WASHINGTON — Over the past several years, American MRAPs, M-ATVs and Strykers in Afghanistan and Iraq have fattened up, growing wider and heavier with metal grates and large netting systems bolted onto already burdened chassis, all to fend off rocket-propelled grenade (RPG) attacks.
While the threat from buried roadside bombs has been the No. 1 killer of U.S. and coalition troops in this past decade’s two wars, RPGs and explosively formed penetrators have also done their share of damage.
In future conflicts, American defense planners expect to face not only these threats, but weapons such as anti-tank missiles and kinetic energy rounds from more advanced enemies. To meet those threats without bolting thousands of pounds of equipment onto their vehicles, the Army has made installing a “hard kill” active protection system (APS) on its Ground Combat Vehicle a key requirement.
BAE Systems and General Dynamics are the two companies left standing in the GCV competition. On May 29, General Dynamics announced that it had concluded a successful critical design review on its APS effort, and is planning to mount it on a Light Armored Vehicle III demonstrator this year.
After doing a study on APS technologies for the Army several years ago, Sonya Sepahban, GD Land Systems’ senior vice president for engineering, development and technology, said, “we went out and selected one” to begin testing.
While she would not disclose any specifics on the APS — a source close to the competition suggests that it is a Raytheon product — Sepahban did say that GD is tapping “one of the more mature systems that is out there” and is integrating it onto the LAV.
“We’re pretty much done with the integration,” she said, adding that “We believe the next step is to get one of these systems through a safety board.”
The company chose the LAV for its first integration exercise because of the vehicle’s complexity and the limited space available on it. “If you can do it on a LAV, you ought to be able to do it on larger and heavier systems” like the GCV, she said.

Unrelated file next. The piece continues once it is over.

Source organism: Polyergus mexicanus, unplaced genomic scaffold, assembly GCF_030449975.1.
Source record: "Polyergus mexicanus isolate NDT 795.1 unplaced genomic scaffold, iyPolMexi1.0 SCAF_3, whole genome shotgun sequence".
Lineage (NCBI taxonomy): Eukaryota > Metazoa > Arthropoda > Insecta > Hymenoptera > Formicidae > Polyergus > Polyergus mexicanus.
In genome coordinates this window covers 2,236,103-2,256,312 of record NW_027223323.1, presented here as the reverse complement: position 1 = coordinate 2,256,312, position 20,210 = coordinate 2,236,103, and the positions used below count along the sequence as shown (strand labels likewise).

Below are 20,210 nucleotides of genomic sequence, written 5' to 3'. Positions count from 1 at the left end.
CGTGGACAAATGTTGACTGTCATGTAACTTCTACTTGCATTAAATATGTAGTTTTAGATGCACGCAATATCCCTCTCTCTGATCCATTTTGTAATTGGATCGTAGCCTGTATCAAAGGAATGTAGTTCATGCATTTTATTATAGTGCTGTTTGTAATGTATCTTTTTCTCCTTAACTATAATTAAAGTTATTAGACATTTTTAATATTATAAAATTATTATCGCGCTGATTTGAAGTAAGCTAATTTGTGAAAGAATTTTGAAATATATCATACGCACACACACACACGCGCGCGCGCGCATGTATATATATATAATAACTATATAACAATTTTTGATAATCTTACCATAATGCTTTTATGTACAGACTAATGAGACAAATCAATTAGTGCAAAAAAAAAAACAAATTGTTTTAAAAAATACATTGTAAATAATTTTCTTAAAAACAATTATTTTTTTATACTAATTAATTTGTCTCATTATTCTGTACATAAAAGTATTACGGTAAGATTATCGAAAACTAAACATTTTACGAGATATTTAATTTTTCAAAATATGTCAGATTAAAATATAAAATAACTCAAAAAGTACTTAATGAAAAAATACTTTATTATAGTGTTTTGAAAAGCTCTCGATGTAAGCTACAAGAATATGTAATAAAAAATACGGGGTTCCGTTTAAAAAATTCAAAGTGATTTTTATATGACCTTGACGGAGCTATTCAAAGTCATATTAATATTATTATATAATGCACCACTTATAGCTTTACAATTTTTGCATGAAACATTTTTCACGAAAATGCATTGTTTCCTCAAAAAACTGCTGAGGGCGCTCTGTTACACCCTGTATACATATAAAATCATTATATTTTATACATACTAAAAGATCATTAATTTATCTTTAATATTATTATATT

But it won’t be easy.
A November Congressional Budget Office report about technical challenges for the GCV concluded that “the basic physics and engineering of active protective defense is a challenge. That challenge is multiplied by the possibility that the enemy may adopt tactics or defense suppression measures to neutralize the effectiveness of the active protective system.”
On April 29, the manufacturer of the APS that BAE Systems is putting on its GCV issued a statement saying that its Iron Curtain system defeated every round shot at it in a US government test.
A person close to the test program told Defense News that the shots were part of a “major test event for the GCV.”
While Keith Brendley, the president of Herndon, Va.’s Artis LLC, declined to say how many shots were fired, he did say that there were “enough to establish reasonable statistical confidence.”
The Iron Curtain is mounted on top of the vehicle, and using C-band radar, detects the incoming round, tracking it until a sensor selects which countermeasure to fire once the target gets in close. From a rack installed along the top of the vehicle, the countermeasure fires straight down, detonating the rocket or missile.
In 2012, Artis also demonstrated the capability for the Pentagon’s Joint Program Office for Mine-Resistant, Ambush-Protected Vehicles.